The demand-side in India’s tertiary-level education does make it seem like the country needs more colleges—and, as a corollary, larger universities. But large varsities don’t always make for high—in some cases, even moderate—quality given the administrative challenges their size is likely to cause. So, it is good that Bangalore University—with 650 affiliated colleges—has decided to split into three different universities. Although the plan to resize the university has been on since the past seven years, it was only last year that the state government ratified the trifurcation. Whether the trifurcation would lead to better management or not is not clear. But, the university which serves 3.5 lakh students was certainly in need of this, given how most of its colleges had a poor standing in terms of accreditation by the NAAC. Moreover, the varsity does not figure in the university rankings recently released by the Centre.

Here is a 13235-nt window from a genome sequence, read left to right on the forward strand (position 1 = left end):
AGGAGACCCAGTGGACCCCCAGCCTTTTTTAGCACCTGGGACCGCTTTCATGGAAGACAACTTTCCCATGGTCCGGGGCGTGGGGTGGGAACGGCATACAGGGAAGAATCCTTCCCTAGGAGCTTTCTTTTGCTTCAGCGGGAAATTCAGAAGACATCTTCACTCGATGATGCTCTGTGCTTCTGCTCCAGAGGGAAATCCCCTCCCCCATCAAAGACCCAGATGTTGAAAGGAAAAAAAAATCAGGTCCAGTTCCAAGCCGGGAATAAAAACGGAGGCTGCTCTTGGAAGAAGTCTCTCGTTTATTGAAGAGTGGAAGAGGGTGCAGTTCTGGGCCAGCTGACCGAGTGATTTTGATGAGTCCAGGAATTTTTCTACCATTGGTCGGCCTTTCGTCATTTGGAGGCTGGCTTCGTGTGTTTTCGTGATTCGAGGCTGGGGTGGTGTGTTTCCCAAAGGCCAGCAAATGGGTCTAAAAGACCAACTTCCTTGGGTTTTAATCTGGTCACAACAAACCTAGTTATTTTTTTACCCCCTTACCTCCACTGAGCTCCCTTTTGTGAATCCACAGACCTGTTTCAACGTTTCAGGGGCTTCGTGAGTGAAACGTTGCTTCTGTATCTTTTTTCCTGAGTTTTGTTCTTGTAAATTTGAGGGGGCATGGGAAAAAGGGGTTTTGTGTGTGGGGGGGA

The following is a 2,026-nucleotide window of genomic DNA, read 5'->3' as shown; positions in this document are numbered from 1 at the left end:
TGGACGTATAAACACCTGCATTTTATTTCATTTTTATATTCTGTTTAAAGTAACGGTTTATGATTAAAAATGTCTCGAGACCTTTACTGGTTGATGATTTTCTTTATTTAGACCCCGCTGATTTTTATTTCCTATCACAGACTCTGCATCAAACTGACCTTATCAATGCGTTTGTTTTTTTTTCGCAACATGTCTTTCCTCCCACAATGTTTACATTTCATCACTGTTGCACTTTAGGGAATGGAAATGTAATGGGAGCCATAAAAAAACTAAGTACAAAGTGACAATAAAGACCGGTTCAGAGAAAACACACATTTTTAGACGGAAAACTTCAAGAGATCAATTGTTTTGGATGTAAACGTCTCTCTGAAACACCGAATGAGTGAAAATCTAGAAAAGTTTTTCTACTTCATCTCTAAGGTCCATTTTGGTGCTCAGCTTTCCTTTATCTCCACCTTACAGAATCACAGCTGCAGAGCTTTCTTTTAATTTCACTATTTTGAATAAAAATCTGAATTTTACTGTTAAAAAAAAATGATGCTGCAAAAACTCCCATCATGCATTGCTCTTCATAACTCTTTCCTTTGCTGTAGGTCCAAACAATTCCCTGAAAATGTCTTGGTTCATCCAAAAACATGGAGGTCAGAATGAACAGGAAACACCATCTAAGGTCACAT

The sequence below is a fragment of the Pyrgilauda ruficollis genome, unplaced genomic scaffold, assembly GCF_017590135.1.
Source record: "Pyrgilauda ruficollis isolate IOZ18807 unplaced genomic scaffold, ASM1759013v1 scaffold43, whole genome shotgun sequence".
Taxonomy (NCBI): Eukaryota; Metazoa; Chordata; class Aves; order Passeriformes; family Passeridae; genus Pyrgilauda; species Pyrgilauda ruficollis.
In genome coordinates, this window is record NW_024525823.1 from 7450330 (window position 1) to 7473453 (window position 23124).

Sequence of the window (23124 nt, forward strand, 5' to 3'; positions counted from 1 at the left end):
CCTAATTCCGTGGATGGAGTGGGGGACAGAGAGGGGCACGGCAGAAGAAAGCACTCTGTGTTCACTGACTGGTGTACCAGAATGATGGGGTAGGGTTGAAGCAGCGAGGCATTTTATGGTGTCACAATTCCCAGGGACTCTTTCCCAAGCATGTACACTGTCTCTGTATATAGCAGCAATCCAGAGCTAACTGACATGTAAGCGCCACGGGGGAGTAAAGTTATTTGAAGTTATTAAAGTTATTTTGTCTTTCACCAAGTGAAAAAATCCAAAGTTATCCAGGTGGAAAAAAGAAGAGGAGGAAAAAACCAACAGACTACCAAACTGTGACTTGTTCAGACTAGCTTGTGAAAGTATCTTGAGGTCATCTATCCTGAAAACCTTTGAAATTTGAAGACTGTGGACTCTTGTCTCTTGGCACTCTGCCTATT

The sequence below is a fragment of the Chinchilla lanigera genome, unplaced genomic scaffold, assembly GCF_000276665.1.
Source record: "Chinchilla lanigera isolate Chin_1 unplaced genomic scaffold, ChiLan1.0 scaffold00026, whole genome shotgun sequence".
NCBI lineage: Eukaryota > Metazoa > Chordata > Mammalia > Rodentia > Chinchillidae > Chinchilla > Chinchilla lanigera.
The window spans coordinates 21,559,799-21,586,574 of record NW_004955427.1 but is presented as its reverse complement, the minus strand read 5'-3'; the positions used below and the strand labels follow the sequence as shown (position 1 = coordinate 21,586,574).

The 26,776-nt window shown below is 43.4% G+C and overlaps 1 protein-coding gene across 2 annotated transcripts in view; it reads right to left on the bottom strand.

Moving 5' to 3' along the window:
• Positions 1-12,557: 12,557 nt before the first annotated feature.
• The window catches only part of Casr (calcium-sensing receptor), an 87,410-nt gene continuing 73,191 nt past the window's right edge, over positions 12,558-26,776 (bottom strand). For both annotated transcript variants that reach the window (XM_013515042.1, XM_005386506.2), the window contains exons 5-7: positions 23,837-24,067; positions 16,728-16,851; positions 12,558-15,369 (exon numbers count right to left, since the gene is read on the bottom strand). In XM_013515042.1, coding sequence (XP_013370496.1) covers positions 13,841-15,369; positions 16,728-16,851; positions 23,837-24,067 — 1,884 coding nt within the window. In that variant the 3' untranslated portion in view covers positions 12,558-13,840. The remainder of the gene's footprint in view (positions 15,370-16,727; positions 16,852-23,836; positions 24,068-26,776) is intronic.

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Given smaller institutions in the country have been more successful in terms of academic and research achievements and global standing, it makes sense to create more of these and split large universities. Consider the case of IISc, Bangalore, which had figured in the top-10 small university rankings by Times Higher Education. More important, if one considers World University rankings, none of the 31 Indian universities in the top-1,000 had a student-strength of more than 50,000. This, when the country, according to AISHE 2015-16, has 268 universities—of which 17 had over 500 affiliated colleges—and over 39,071 colleges. In fact, Chatrapati Sahuji Maharaj Kanpur University, Kanpur, had 1,177 colleges affiliated, with only a handful being graded highly by NAAC. Even in the case of Delhi University, which has just 77 colleges, no college was able to get the highest NAAC grading. Most universities in the US have a bench strength of close to 50,000; even those in the top-10 have over 10,000 students. While India certainly does better with smaller institutes, the country would do well if the same could be replicated for the larger ones.